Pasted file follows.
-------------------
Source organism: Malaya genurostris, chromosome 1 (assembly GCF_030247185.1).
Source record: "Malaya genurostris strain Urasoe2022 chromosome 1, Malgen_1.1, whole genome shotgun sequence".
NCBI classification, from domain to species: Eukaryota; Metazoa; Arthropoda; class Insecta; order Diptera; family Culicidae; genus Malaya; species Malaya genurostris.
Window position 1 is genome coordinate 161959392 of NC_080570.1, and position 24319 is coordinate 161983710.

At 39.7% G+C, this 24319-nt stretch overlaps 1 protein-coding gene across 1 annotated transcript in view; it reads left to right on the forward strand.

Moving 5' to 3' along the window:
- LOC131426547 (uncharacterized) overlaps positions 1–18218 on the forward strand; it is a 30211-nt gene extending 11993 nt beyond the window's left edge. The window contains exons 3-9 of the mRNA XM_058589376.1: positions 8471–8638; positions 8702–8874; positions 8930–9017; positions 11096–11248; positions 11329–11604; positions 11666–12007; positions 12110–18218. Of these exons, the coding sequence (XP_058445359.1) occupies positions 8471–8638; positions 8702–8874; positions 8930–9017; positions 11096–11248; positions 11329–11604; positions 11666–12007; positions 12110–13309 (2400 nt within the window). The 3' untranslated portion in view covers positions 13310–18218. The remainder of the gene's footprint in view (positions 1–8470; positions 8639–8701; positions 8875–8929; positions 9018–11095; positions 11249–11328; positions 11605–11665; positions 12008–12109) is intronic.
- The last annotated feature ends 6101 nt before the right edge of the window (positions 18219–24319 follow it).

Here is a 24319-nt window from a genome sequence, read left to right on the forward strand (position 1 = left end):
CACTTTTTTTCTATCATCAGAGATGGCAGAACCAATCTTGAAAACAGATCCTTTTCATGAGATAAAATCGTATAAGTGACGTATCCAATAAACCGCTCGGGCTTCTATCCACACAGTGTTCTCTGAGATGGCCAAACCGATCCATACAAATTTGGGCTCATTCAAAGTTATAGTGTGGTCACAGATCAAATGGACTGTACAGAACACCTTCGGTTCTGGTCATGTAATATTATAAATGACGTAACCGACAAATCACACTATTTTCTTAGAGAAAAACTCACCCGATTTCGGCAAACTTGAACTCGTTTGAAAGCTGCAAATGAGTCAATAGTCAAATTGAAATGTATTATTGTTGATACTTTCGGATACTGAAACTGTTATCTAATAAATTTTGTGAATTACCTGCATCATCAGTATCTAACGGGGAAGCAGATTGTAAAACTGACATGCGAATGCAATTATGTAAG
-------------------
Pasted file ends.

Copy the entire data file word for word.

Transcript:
Source organism: Malaya genurostris, chromosome 1 (assembly GCF_030247185.1).
Source record: "Malaya genurostris strain Urasoe2022 chromosome 1, Malgen_1.1, whole genome shotgun sequence".
NCBI classification, from domain to species: Eukaryota; Metazoa; Arthropoda; class Insecta; order Diptera; family Culicidae; genus Malaya; species Malaya genurostris.
Window position 1 is genome coordinate 161959392 of NC_080570.1, and position 24319 is coordinate 161983710.

At 39.7% G+C, this 24319-nt stretch overlaps 1 protein-coding gene across 1 annotated transcript in view; it reads left to right on the forward strand.

Moving 5' to 3' along the window:
- LOC131426547 (uncharacterized) overlaps positions 1–18218 on the forward strand; it is a 30211-nt gene extending 11993 nt beyond the window's left edge. The window contains exons 3-9 of the mRNA XM_058589376.1: positions 8471–8638; positions 8702–8874; positions 8930–9017; positions 11096–11248; positions 11329–11604; positions 11666–12007; positions 12110–18218. Of these exons, the coding sequence (XP_058445359.1) occupies positions 8471–8638; positions 8702–8874; positions 8930–9017; positions 11096–11248; positions 11329–11604; positions 11666–12007; positions 12110–13309 (2400 nt within the window). The 3' untranslated portion in view covers positions 13310–18218. The remainder of the gene's footprint in view (positions 1–8470; positions 8639–8701; positions 8875–8929; positions 9018–11095; positions 11249–11328; positions 11605–11665; positions 12008–12109) is intronic.
- The last annotated feature ends 6101 nt before the right edge of the window (positions 18219–24319 follow it).

Here is a 24319-nt window from a genome sequence, read left to right on the forward strand (position 1 = left end):
CACTTTTTTTCTATCATCAGAGATGGCAGAACCAATCTTGAAAACAGATCCTTTTCATGAGATAAAATCGTATAAGTGACGTATCCAATAAACCGCTCGGGCTTCTATCCACACAGTGTTCTCTGAGATGGCCAAACCGATCCATACAAATTTGGGCTCATTCAAAGTTATAGTGTGGTCACAGATCAAATGGACTGTACAGAACACCTTCGGTTCTGGTCATGTAATATTATAAATGACGTAACCGACAAATCACACTATTTTCTTAGAGAAAAACTCACCCGATTTCGGCAAACTTGAACTCGTTTGAAAGCTGCAAATGAGTCAATAGTCAAATTGAAATGTATTATTGTTGATACTTTCGGATACTGAAACTGTTATCTAATAAATTTTGTGAATTACCTGCATCATCAGTATCTAACGGGGAAGCAGATTGTAAAACTGACATGCGAATGCAATTATGTAAG